And we know that for those who love God all things work together for good, for those who are called according to his purpose.  For those whom he foreknew he also predestined to be conformed to the image of his Son, in order that he might be the firstborn among many brothers.

God’s plan…God’s will for your life is that, through every experience and circumstance, you are being sharpened and shaped to be more, think more, and act more like Jesus.

A sculptor chips away everything that does not look like the image he or she is seeking to bring to the shapeless and formless rock.  The Divine Sculptor is doing the same in us as He “chips away” everything in us that does not look like Jesus.

This is exactly what happens in the process of sanctification.  The Divine “sculptor” hammers away at all those dimensions of our life that keep Jesus from shining through!    In the hard and the good times, God is at work.  Nothing stops His Divine progress in our lives.

He had an abiding affection (v. 8)

This affection for the Philippians, which interestingly could also mean “you have me in your hearts” can literally be translated “I have a heartache for you.”  Have you ever cared so much about someone that it hurts?  We hear songs that talk about that, and usually they are sung when the two lovers are apart.

The Motown hit, “Ain’t No Mountain High Enough” was written to describe the power of love drawing two lovers together, no matter the obstacles.   When you really love someone, it can physically hurt to be away from them.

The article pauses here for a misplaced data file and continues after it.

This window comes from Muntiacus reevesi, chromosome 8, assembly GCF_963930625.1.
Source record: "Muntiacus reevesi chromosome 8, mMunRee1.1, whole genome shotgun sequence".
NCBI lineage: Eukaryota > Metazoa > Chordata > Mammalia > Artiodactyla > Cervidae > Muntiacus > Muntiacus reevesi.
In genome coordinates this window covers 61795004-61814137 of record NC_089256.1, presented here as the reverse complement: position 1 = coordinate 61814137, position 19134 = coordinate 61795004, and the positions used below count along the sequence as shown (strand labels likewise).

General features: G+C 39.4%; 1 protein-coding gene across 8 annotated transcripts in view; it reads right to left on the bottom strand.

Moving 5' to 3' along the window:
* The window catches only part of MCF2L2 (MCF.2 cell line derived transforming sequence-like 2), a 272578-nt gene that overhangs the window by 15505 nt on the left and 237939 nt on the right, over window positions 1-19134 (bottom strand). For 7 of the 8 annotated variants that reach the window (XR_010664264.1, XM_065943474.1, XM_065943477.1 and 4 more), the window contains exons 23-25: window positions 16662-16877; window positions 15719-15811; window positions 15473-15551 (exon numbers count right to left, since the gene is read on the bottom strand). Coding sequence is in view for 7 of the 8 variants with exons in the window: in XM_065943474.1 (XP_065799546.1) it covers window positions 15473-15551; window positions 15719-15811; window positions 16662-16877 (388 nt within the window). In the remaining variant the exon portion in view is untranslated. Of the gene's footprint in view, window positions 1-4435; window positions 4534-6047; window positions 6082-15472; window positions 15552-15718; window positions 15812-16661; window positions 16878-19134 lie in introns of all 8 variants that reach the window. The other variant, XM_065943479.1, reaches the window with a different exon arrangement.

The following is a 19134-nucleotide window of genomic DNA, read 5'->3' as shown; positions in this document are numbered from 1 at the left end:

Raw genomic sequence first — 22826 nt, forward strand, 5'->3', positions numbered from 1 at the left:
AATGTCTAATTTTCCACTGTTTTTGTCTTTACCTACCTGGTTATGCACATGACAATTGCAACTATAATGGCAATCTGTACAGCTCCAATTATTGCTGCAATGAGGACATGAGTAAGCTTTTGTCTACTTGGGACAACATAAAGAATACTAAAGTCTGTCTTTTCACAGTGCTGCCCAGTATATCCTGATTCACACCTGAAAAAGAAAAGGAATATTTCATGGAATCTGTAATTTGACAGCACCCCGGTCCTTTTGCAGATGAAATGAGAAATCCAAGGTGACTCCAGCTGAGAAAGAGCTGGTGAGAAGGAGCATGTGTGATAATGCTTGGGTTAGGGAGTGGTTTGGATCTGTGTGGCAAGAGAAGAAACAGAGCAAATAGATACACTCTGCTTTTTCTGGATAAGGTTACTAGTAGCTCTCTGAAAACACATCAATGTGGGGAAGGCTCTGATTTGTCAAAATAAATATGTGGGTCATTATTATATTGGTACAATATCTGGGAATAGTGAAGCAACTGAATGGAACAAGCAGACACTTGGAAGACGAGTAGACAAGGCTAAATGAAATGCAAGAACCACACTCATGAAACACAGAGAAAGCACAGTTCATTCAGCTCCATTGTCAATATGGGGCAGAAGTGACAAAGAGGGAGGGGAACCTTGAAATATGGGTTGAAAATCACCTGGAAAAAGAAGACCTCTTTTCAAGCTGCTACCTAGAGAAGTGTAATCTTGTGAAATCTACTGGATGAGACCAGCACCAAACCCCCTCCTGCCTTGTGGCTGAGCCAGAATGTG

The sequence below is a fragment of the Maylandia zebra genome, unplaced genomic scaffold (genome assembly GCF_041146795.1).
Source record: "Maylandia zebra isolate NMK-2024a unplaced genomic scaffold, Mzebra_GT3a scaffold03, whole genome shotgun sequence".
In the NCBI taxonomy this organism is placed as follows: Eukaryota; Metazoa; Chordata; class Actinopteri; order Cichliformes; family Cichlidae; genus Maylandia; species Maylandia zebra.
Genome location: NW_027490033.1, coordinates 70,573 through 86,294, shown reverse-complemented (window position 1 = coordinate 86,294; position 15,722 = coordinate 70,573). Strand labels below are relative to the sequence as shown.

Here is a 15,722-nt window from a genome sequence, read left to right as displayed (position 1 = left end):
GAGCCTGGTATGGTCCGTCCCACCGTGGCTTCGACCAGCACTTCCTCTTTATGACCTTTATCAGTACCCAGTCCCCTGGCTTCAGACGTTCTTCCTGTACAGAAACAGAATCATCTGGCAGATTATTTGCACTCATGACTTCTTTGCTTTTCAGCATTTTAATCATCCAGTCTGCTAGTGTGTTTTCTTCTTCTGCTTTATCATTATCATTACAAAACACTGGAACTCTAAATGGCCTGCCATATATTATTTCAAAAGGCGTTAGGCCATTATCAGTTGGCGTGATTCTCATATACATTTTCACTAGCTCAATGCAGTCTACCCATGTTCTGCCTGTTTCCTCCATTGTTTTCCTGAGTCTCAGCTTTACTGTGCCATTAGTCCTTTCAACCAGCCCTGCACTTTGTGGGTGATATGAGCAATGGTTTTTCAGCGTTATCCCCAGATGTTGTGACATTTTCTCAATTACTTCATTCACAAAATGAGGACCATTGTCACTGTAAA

That is what Paul is talking about as he prays for them…this is a unique love that bound them together around their partnership in seeing the Gospel of Christ go forward.  But his heart was aching because of his separation from them.  He genuinely loved these people, and that reminder of his love brought joy in a prison cell.

He had an overflowing love (vv. 9-11)

Someone has said that love is like a river.  Rivers can bring life.  I grew up around the banks of the Ohio River.  This river that I played in, drove over, and gazed into thousands of times in my life brought commerce, and recreation, and beauty and life.  But a river that floods over its banks does not bring life.  It brings chaos and death.

The same river decimated my hometown more than once.    Love is like a river that “abounds” and flows.  It brings life to the creatures within it and the cities that are built near it.

But Christian love, like a river, needs to stay in its banks.  If there are no boundaries, and it loves everything indiscriminately …it will even love things it should not love.  And clearly, there are things we should not love as Christians. “Love not the world, neither the things that are in the world…” the Apostle John tells us.  Christian love is discriminating…distinctive…discerning.  It loves and approves “that which is best/excellent.”  It does not love unwisely.

I hear a lot of people say, “being a Christian just means you’re supposed to love, right?”  Yes, but love what?  What are the “banks” of love?  Love needs to be guided by “knowledge” and discernment and result in “the fruit of righteousness” or else it indiscriminately picks up garbage and pollution. We are to be “pure” (our inner world) …below the surface where few if any people see…and “blameless” (our outer behavior) that we might be fruitful in our faith.  The same river that brought life and beauty to many people through the years, today is polluted and filled with garbage.  You can still catch fish in it…but a wise person will not eat them!